In today’s world, nothing is as it seems. Up is down, right is wrong, good is bad, and bad is good. And especially when it comes to health and nutrition, it can often feel like we’re living in a bizarro-world where counter intuition rules. So it should come as no surprise then that diet soda may actually sabotage your diet and lead to weight gain and other health complications. How can a calorie-less beverage undermine your diet and set you up for failure?
One of the biggest problems with diet sodas is that they trick your body into thinking you’re consuming something that you’re not. The body’s way to clear sugar from your blood stream and get it into target tissues is by releasing a hormone called insulin. Insulin signals your body’s cells to take in sugar and get it out of the blood. Sugar that floats around in your blood too long can cause serious health complications. Diet soda hijacks this system in that when you drink a diet soda and your tongue registers sweetness, your body thinks that you’re consuming sugar. In response, it releases insulin in order to be able to handle the expected incoming sugar rush and get the sugar out of your blood. But the joke’s on your body because diet soda contains no sugar and now it’s too late. Insulin has been released, and so any blood sugar that was already floating around in your blood will be cleared. Now your blood sugar is lower than a Hollywood starlet on a Sunday morning after a weekend of partying and binge drinking. Low blood sugar signals hunger and makes you crave high fat/high sugar foods. In addition, because your brain runs on sugar, having too little in your blood doesn’t allow your brain’s temptation resistance centers to work properly. So you drink another diet soda and the vicious cycle continues.
The most common artificial sweetener in diet sodas is aspartame, which has long been the subject of controversy. This is the chemical compound that tastes sweet, but has no actual nutritive value and thus tricks your body into thinking you’re eating something that might actually nourish you. The FDA declared in 1974 that aspartame is safe in moderate amounts. But we all know people who drink diet soda like it’s going out of style. There is nothing moderate about guzzling down six diet sodas at a restaurant before your entrée has even arrived. And I promise you that this is an all too common occurrence. And even if aspartame is safe to consume, it is still a foreign chemical and at best has no health benefit. Just because something isn’t bad for you, doesn’t mean it’s good for you.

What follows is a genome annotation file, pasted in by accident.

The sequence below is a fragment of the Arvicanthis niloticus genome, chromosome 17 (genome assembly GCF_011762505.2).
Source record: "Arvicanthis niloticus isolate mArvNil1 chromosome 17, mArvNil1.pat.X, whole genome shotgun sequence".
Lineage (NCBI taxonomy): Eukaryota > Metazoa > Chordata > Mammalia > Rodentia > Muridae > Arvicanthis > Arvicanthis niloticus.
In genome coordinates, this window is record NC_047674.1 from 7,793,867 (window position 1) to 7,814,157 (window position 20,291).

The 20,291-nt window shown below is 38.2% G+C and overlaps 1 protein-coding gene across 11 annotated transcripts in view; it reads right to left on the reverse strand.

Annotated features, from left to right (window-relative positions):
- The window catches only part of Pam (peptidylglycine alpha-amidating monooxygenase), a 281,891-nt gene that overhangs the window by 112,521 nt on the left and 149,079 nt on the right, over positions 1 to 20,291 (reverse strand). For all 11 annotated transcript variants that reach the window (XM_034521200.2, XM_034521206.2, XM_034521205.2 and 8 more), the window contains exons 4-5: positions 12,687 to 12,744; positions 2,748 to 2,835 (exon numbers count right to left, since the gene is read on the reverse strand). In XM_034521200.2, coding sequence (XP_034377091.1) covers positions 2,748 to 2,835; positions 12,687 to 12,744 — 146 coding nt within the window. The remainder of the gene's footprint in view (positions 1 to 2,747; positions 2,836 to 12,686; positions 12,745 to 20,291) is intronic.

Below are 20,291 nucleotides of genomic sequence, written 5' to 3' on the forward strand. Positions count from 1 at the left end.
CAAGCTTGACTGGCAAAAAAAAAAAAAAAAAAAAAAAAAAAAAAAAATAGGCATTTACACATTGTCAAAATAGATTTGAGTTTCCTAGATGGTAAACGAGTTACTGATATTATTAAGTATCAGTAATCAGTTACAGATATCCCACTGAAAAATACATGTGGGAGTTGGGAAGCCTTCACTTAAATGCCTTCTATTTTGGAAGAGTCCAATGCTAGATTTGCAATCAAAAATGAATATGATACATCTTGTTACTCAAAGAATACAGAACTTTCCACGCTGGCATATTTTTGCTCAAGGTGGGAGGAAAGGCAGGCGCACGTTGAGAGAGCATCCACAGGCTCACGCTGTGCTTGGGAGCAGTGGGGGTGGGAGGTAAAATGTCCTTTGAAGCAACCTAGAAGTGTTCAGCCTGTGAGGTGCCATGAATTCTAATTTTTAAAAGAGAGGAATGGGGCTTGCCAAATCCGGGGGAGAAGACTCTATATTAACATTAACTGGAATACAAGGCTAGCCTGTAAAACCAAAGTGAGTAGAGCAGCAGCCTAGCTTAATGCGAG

Another danger inherent to diet soda is that it may induce a psychological concept known as moral licensing. This is when we give ourselves permission to be “bad,” because we’ve done other things that are “good.” Never before have value judgments been so dangerous. Picture a customer at the fast food counter placing his or her order, “I’ll have three cheeseburgers, large fries, an apple pie…and a Diet Coke.” Talk about missing the point. Just because you’re ordering a soda without calories doesn’t mean you can order 2,500 calories worth of food. Just like eating a salad for dinner doesn’t mean that it’s ok to power through a carton of ice cream for dessert. When it comes to many things in life, watch out for this little trick your brain plays on you and try not to fall for it so often. It will only sabotage your goals. To try and avoid this phenomenon, don’t divide choices into “good” and “bad” ones. Instead frame it in terms of how a behavior either helps or hinders you in pursuit of your goals.
Overall, just be aware of the dangers of diet and soda and don’t fool yourself into thinking that diet drinks are “free” or “don’t count” in any way. Now of course regular sodas are terrible for your health too, and have been linked to obesity, type 2 diabetes, cavities, and overall poor health. But at least with regular soda your body thinks that it’s getting a sugar rush and it does. Regardless though, diet soda is fraught with its own inherent dangers. Just because something doesn’t have calories, doesn’t make it healthy. A food’s calorie content is only one of many factors to take into account when determining if a food is healthy or not. The body is a whole system, and is affected by not only calories, but the type of calories, where the calories come from, vitamins and minerals, antioxidants, and other nutrients contained in the food. And when it comes to diet soda, all it’s bringing to the table is a brown fizzy chemical cocktail that doesn’t provide any nutritional value and only sets you up for future nutritional failure.
Article Courtesy: Andrew Steingrube